How Students Made a Difference for Liberty in 2009
January 6, 2010
by Luke Sheahan
For the past few days FIRE has been looking back over our list of accomplishments in 2009. That list would not be complete without mentioning the students who have worked so hard to make their campuses more free.
- At the College of William & Mary, former FIRE intern and Campus Freedom Network member Braum Katz led a reform effort from within the student government as Student Assembly Secretary of Student Rights to revise all constitutionally problematic speech codes. In October, William & Mary eliminated the last of its troublesome policies and FIRE officially gave the college's policies a green-light rating in Spotlight, our speech code database.
- Cornell University has seen its share of illiberalism regarding free speech. Fortunately, former FIRE intern and CFN member John Cetta has been faithfully working through student government and The Cornell Daily Sun, carefully articulating a cogent defense of freedom of association and freedom of speech, to defend these essential rights for all Cornell students. His work has already led to the rejection of one bad policy proposal, and more students are rallying to the defense of liberty on Cornell's campus.
- The Breeze, the student paper at James Madison University, picked up on FIRE's concerns over an absurdly broad policy prohibiting "lewd, indecent...expression" even when off campus, which earned the university a designation as our Speech Code of the Month for October. Student and current CFN member John Scott followed up with an investigatory op-ed on the policy. Pressure from FIRE and JMU students brought about the reform of the policy in late October.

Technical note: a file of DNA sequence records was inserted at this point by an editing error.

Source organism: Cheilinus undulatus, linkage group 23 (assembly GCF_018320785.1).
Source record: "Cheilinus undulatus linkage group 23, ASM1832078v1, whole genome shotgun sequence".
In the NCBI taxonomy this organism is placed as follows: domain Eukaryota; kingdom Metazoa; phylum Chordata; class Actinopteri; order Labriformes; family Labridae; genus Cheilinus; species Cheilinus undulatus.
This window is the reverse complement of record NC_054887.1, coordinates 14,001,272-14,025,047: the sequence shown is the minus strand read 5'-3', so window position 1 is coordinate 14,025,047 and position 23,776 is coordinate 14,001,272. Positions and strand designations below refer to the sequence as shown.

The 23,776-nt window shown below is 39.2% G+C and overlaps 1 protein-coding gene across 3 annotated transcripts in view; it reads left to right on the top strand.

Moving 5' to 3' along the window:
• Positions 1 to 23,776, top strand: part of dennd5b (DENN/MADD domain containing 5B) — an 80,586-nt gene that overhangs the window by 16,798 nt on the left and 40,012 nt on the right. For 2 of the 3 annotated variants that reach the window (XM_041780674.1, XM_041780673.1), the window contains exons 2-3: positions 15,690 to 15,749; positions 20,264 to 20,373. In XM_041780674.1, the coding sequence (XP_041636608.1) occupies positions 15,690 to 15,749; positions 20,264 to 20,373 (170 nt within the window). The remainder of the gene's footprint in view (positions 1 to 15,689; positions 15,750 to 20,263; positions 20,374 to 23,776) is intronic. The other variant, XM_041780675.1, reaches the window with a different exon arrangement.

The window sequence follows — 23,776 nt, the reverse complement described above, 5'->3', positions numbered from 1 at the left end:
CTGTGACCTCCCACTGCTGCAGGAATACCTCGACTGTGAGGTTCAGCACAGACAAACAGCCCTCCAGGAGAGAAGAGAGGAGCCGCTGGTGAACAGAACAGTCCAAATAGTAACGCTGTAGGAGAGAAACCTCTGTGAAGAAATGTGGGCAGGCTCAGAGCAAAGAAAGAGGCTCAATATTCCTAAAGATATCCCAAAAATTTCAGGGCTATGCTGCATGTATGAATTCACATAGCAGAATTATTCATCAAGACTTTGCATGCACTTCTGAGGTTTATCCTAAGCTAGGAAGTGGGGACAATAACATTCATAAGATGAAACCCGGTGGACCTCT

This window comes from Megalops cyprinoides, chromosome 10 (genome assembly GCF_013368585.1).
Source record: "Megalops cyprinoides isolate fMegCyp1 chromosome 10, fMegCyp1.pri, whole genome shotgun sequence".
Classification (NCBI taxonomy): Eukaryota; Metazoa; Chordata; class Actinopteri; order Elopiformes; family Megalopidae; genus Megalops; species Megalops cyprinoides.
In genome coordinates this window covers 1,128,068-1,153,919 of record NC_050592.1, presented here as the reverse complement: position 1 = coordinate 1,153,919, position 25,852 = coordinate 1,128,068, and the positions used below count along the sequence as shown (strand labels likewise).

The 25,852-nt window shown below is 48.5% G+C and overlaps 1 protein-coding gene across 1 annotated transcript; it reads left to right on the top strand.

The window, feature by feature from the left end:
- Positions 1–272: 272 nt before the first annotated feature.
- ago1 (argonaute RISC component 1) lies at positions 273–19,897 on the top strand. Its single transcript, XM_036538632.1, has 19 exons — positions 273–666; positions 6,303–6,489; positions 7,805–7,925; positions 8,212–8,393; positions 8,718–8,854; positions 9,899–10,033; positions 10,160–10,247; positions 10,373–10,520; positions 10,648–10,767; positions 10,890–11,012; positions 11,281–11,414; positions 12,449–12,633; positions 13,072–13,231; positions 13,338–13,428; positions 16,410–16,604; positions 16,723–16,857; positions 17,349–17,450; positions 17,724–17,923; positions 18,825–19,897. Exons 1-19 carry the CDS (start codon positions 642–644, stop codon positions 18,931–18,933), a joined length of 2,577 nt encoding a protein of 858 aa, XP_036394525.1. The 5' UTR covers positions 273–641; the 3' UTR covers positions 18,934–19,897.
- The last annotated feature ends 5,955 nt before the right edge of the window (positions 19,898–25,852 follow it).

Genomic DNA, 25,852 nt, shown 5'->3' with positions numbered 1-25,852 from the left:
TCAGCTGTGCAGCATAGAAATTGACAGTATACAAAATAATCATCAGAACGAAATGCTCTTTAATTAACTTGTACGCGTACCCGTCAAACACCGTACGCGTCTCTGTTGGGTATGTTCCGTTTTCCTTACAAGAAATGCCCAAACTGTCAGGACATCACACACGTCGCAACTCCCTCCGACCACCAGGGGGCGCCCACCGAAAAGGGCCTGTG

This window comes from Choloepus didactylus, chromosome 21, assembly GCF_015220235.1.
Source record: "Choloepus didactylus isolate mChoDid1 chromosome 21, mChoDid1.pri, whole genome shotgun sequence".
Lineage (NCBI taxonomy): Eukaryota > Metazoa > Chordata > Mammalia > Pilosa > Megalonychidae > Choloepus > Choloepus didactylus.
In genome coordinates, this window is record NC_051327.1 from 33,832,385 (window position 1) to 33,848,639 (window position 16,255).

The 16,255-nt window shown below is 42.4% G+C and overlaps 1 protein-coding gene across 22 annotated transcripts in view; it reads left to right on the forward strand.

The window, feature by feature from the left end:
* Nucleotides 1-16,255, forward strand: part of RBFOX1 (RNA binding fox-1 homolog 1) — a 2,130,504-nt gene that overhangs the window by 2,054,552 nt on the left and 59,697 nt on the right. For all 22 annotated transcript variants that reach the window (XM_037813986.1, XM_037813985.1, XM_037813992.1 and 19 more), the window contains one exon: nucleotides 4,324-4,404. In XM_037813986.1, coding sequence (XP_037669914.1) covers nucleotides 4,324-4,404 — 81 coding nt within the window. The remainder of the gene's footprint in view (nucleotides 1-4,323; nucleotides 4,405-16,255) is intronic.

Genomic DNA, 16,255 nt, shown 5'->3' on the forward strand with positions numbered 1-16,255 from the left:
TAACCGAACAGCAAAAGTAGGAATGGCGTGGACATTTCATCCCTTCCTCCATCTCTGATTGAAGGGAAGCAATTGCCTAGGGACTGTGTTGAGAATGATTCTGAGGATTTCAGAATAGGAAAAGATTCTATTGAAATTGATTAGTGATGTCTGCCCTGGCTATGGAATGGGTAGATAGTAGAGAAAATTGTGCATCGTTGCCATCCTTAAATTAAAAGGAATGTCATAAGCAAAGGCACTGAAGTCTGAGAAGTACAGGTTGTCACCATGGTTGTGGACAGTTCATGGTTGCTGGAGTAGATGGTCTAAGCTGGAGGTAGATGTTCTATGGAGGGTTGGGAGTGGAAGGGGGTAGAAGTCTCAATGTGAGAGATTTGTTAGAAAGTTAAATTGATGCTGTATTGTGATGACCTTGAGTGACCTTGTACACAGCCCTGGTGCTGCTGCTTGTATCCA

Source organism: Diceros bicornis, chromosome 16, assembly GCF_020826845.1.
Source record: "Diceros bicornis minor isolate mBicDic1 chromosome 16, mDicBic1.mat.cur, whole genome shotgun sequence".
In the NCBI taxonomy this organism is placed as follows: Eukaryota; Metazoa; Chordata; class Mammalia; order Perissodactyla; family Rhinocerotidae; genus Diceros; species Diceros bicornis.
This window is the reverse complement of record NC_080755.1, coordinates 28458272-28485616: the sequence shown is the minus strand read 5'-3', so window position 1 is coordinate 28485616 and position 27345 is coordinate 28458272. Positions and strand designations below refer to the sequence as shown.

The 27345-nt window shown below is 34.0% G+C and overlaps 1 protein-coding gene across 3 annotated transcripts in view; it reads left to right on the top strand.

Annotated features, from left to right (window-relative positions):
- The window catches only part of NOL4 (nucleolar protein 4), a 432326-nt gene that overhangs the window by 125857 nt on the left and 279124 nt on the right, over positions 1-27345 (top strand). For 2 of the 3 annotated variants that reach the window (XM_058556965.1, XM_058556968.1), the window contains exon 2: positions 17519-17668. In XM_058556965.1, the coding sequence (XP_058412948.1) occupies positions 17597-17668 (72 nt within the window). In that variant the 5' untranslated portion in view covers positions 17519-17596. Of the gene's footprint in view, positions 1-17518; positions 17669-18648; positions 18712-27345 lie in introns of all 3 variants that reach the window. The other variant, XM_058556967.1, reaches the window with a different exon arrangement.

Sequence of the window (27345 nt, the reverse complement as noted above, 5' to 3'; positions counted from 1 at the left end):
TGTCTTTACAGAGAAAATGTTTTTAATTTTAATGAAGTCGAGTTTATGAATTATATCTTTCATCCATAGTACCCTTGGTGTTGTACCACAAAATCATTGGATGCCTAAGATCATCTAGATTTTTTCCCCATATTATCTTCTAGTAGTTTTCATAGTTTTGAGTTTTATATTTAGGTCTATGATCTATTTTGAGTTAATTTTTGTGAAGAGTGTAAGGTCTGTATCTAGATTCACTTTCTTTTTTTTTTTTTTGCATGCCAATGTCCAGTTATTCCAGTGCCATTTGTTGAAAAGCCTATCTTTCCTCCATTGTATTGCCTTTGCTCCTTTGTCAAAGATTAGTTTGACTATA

- The University of North Texas eliminated its "Free Speech and Public Assembly Policy," which restricted free expression to six small areas of the campus and required reservations two days in advance plus approval from the Dean of Students. The policy change came after FIRE wrote to the university and the UNT Free Speech Coalition, a group of UNT students dedicated to securing the right to free expression on the UNT campus, met with UNT President Gretchen Bataille.
These examples show how active students, empowered with knowledge about their rights and FIRE's resources, can make a difference for liberty on campus. We invite students interested in working for liberty on their campuses in 2010 to register for the Campus Freedom Network and send us an e-mail.